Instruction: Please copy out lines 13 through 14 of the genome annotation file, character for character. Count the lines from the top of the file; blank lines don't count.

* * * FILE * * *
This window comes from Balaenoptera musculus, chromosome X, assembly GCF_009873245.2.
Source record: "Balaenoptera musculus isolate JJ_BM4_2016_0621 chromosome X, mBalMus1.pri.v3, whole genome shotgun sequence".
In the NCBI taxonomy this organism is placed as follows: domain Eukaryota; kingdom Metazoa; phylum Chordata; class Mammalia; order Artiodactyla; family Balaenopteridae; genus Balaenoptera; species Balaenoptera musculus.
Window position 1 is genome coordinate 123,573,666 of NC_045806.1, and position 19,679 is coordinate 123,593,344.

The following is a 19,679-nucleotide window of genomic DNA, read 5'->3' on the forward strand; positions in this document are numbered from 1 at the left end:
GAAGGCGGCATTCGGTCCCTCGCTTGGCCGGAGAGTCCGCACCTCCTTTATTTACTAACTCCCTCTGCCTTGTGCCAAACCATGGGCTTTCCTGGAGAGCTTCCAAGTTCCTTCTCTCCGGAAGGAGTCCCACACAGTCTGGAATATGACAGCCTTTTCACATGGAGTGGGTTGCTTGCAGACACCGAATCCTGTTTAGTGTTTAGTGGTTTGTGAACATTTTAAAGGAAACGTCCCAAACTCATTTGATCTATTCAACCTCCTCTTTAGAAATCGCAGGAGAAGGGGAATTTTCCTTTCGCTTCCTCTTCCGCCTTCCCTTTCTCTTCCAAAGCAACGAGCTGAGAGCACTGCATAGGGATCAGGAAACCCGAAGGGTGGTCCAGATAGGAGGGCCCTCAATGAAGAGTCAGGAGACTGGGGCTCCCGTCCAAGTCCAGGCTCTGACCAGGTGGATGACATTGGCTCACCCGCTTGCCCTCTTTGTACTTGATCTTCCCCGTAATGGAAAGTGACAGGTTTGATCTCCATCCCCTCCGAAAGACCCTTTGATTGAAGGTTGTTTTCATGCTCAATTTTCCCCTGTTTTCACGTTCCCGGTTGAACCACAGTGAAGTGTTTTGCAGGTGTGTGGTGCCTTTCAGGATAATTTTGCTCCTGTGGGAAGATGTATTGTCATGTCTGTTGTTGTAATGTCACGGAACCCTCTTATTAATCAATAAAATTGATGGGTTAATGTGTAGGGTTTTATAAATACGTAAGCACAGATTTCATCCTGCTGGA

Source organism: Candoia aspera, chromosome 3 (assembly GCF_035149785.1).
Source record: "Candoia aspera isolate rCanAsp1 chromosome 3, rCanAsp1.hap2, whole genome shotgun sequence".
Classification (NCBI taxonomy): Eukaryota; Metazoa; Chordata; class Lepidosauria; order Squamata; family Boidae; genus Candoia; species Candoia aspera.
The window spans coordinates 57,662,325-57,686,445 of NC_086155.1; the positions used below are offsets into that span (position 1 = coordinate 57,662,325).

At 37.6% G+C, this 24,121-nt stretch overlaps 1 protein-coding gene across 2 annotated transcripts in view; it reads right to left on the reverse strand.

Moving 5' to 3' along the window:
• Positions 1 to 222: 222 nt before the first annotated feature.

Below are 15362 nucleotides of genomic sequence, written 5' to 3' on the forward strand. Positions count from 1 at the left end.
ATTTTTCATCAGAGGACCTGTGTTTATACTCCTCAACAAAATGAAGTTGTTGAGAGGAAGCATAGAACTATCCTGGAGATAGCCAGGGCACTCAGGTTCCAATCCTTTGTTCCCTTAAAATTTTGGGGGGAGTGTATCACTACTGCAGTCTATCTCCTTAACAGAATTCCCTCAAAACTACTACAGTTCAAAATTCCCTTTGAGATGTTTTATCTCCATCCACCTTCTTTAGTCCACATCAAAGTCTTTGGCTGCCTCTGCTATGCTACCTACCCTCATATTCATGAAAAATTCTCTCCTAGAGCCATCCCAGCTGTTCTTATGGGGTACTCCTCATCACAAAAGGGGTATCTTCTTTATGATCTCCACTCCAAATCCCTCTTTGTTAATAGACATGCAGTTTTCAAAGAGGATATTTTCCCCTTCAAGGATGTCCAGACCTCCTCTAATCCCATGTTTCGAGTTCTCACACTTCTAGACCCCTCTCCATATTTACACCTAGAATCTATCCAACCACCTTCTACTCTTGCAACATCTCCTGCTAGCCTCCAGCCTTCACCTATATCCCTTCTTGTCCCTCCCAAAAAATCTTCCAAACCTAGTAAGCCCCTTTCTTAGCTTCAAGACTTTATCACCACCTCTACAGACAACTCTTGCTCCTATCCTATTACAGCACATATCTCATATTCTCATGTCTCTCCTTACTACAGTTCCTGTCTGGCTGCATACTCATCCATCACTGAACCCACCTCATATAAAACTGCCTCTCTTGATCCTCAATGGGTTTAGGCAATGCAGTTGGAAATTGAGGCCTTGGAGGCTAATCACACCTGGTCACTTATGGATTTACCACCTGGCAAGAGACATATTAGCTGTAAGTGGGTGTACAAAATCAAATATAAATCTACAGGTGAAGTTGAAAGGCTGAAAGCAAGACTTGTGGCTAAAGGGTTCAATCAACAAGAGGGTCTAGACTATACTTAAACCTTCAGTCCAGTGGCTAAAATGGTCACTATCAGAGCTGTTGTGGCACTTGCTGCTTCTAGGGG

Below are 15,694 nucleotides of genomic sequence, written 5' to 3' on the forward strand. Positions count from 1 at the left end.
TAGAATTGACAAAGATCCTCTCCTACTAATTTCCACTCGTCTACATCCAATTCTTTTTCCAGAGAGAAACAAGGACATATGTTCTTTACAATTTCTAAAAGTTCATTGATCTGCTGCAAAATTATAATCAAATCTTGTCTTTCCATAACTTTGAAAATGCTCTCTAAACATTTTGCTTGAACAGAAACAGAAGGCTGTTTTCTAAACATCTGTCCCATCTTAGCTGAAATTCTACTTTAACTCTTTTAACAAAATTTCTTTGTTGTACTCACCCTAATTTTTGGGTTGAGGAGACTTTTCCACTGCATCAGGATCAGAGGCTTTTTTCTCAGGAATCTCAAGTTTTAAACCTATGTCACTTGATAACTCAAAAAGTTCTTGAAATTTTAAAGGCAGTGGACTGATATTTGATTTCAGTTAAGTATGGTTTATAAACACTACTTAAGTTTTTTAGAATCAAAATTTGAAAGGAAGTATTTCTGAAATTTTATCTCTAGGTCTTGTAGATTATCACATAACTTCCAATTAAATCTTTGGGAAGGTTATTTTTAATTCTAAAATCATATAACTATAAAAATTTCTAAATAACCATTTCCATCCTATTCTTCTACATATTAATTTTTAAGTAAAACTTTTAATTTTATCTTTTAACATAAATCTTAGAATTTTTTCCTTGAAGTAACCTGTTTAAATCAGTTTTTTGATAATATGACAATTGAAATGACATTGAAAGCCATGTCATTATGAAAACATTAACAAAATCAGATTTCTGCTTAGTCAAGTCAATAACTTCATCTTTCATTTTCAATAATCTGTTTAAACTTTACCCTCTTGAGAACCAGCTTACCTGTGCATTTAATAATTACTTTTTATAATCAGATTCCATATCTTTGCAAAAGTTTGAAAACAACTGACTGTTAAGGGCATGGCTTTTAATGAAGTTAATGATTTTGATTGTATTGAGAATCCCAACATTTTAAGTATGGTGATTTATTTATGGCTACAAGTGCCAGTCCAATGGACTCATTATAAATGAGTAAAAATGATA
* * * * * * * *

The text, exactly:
• Positions 1 to 222: 222 nt before the first annotated feature.

Below are 15362 nucleotides of genomic sequence, written 5' to 3' on the forward strand. Positions count from 1 at the left end.